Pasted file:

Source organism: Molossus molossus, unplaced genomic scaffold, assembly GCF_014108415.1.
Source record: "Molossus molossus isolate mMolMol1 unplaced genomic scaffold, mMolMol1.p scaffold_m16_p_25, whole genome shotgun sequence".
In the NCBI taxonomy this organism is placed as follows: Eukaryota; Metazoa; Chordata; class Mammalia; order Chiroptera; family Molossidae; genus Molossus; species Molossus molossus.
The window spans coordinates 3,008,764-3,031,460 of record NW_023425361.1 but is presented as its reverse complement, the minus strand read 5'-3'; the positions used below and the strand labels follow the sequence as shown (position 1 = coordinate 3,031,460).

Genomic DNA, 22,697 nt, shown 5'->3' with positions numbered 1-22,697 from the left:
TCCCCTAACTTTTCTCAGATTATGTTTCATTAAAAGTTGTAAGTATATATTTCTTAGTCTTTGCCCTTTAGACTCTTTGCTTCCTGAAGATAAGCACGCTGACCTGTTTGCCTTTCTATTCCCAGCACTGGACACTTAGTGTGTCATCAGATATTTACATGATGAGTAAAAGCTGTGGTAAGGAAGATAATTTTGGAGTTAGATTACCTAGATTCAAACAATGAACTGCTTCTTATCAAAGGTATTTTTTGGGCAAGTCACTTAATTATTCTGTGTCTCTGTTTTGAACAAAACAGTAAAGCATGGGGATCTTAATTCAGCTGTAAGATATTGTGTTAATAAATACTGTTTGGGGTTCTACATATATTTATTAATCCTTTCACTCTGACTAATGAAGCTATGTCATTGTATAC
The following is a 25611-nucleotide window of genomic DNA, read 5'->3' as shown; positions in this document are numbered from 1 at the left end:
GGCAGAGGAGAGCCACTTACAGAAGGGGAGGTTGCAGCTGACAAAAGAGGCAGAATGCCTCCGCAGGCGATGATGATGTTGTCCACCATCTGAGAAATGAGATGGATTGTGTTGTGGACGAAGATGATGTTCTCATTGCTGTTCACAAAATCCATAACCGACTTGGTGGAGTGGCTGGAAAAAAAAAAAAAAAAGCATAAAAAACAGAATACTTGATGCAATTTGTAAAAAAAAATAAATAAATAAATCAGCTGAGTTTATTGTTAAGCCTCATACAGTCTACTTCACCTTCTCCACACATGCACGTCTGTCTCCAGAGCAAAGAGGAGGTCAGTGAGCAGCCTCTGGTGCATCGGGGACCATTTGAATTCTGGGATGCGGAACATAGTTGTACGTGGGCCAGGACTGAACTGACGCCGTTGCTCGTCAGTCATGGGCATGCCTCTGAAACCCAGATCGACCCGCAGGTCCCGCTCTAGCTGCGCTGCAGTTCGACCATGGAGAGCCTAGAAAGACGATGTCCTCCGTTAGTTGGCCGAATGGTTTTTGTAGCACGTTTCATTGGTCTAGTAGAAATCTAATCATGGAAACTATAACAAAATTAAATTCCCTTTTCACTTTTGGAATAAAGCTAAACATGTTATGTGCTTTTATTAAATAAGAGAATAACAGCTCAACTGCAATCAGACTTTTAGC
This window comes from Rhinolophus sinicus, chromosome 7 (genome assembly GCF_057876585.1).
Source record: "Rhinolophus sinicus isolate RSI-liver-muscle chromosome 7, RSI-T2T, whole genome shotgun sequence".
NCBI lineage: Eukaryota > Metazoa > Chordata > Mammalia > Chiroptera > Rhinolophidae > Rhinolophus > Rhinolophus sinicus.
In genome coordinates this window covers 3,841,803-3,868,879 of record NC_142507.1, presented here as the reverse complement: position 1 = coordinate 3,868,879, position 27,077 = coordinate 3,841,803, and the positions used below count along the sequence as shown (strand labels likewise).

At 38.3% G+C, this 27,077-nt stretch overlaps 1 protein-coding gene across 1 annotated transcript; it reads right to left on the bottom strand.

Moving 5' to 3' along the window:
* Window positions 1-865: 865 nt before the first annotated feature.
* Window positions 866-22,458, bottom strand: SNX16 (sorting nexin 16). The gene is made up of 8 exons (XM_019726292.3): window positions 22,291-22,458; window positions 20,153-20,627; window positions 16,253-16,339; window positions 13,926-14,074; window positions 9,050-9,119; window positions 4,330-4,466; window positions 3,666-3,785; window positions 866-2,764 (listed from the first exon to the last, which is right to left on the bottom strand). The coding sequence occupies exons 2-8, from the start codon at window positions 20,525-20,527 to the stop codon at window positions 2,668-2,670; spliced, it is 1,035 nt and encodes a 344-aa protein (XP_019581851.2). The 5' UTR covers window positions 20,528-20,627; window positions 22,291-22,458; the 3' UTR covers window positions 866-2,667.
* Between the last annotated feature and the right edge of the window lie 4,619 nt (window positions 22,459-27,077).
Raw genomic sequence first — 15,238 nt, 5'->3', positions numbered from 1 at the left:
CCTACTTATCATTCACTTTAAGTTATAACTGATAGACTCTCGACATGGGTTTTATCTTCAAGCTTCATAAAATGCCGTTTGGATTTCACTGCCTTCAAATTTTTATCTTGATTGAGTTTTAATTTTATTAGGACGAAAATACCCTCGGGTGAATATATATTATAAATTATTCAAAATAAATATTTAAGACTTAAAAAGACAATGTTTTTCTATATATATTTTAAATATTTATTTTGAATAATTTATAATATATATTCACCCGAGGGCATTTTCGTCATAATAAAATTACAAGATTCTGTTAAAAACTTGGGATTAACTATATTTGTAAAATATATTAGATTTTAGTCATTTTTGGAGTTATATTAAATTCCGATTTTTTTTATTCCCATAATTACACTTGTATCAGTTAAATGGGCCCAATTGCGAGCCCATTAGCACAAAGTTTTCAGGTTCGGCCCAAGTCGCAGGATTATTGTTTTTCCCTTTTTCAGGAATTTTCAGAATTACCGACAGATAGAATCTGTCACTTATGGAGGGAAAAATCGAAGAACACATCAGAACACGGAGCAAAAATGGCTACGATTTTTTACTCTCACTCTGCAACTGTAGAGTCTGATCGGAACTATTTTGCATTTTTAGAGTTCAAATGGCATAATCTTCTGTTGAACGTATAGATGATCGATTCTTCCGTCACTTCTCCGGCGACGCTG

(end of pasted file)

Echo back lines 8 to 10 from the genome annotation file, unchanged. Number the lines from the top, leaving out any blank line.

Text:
GGCAGAGGAGAGCCACTTACAGAAGGGGAGGTTGCAGCTGACAAAAGAGGCAGAATGCCTCCGCAGGCGATGATGATGTTGTCCACCATCTGAGAAATGAGATGGATTGTGTTGTGGACGAAGATGATGTTCTCATTGCTGTTCACAAAATCCATAACCGACTTGGTGGAGTGGCTGGAAAAAAAAAAAAAAAAGCATAAAAAACAGAATACTTGATGCAATTTGTAAAAAAAAATAAATAAATAAATCAGCTGAGTTTATTGTTAAGCCTCATACAGTCTACTTCACCTTCTCCACACATGCACGTCTGTCTCCAGAGCAAAGAGGAGGTCAGTGAGCAGCCTCTGGTGCATCGGGGACCATTTGAATTCTGGGATGCGGAACATAGTTGTACGTGGGCCAGGACTGAACTGACGCCGTTGCTCGTCAGTCATGGGCATGCCTCTGAAACCCAGATCGACCCGCAGGTCCCGCTCTAGCTGCGCTGCAGTTCGACCATGGAGAGCCTAGAAAGACGATGTCCTCCGTTAGTTGGCCGAATGGTTTTTGTAGCACGTTTCATTGGTCTAGTAGAAATCTAATCATGGAAACTATAACAAAATTAAATTCCCTTTTCACTTTTGGAATAAAGCTAAACATGTTATGTGCTTTTATTAAATAAGAGAATAACAGCTCAACTGCAATCAGACTTTTAGC
This window comes from Rhinolophus sinicus, chromosome 7 (genome assembly GCF_057876585.1).
Source record: "Rhinolophus sinicus isolate RSI-liver-muscle chromosome 7, RSI-T2T, whole genome shotgun sequence".